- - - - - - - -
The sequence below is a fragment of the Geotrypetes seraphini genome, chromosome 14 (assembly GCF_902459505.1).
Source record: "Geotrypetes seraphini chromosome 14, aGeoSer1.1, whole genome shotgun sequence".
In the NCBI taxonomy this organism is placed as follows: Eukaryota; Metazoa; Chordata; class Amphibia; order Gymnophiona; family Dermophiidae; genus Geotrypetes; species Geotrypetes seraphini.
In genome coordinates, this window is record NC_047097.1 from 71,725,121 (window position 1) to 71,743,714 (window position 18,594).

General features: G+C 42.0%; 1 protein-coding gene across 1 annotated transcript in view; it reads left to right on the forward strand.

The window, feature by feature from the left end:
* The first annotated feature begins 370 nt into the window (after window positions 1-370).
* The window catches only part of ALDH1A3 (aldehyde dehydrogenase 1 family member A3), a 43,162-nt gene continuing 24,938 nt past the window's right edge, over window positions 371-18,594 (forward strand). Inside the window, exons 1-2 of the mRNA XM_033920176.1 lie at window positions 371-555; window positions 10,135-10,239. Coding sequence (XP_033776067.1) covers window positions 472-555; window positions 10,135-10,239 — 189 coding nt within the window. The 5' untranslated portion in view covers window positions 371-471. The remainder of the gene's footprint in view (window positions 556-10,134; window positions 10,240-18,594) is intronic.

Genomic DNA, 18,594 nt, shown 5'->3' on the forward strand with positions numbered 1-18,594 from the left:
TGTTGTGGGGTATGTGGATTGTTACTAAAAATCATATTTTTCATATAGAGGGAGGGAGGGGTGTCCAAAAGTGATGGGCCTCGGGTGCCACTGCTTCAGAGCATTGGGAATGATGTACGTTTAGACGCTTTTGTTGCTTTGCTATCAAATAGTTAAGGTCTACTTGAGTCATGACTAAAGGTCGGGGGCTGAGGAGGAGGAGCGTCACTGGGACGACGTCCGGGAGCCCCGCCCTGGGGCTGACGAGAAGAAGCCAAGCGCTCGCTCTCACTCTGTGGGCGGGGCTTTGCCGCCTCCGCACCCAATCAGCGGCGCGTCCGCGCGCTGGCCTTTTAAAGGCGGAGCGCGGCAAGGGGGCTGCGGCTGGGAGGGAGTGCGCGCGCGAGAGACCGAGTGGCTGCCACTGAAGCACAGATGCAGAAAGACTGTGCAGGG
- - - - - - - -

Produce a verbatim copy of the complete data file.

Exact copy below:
The sequence below is a fragment of the Geotrypetes seraphini genome, chromosome 14 (assembly GCF_902459505.1).
Source record: "Geotrypetes seraphini chromosome 14, aGeoSer1.1, whole genome shotgun sequence".
In the NCBI taxonomy this organism is placed as follows: Eukaryota; Metazoa; Chordata; class Amphibia; order Gymnophiona; family Dermophiidae; genus Geotrypetes; species Geotrypetes seraphini.
In genome coordinates, this window is record NC_047097.1 from 71,725,121 (window position 1) to 71,743,714 (window position 18,594).

General features: G+C 42.0%; 1 protein-coding gene across 1 annotated transcript in view; it reads left to right on the forward strand.

The window, feature by feature from the left end:
* The first annotated feature begins 370 nt into the window (after window positions 1-370).
* The window catches only part of ALDH1A3 (aldehyde dehydrogenase 1 family member A3), a 43,162-nt gene continuing 24,938 nt past the window's right edge, over window positions 371-18,594 (forward strand). Inside the window, exons 1-2 of the mRNA XM_033920176.1 lie at window positions 371-555; window positions 10,135-10,239. Coding sequence (XP_033776067.1) covers window positions 472-555; window positions 10,135-10,239 — 189 coding nt within the window. The 5' untranslated portion in view covers window positions 371-471. The remainder of the gene's footprint in view (window positions 556-10,134; window positions 10,240-18,594) is intronic.

Genomic DNA, 18,594 nt, shown 5'->3' on the forward strand with positions numbered 1-18,594 from the left:
TGTTGTGGGGTATGTGGATTGTTACTAAAAATCATATTTTTCATATAGAGGGAGGGAGGGGTGTCCAAAAGTGATGGGCCTCGGGTGCCACTGCTTCAGAGCATTGGGAATGATGTACGTTTAGACGCTTTTGTTGCTTTGCTATCAAATAGTTAAGGTCTACTTGAGTCATGACTAAAGGTCGGGGGCTGAGGAGGAGGAGCGTCACTGGGACGACGTCCGGGAGCCCCGCCCTGGGGCTGACGAGAAGAAGCCAAGCGCTCGCTCTCACTCTGTGGGCGGGGCTTTGCCGCCTCCGCACCCAATCAGCGGCGCGTCCGCGCGCTGGCCTTTTAAAGGCGGAGCGCGGCAAGGGGGCTGCGGCTGGGAGGGAGTGCGCGCGCGAGAGACCGAGTGGCTGCCACTGAAGCACAGATGCAGAAAGACTGTGCAGGG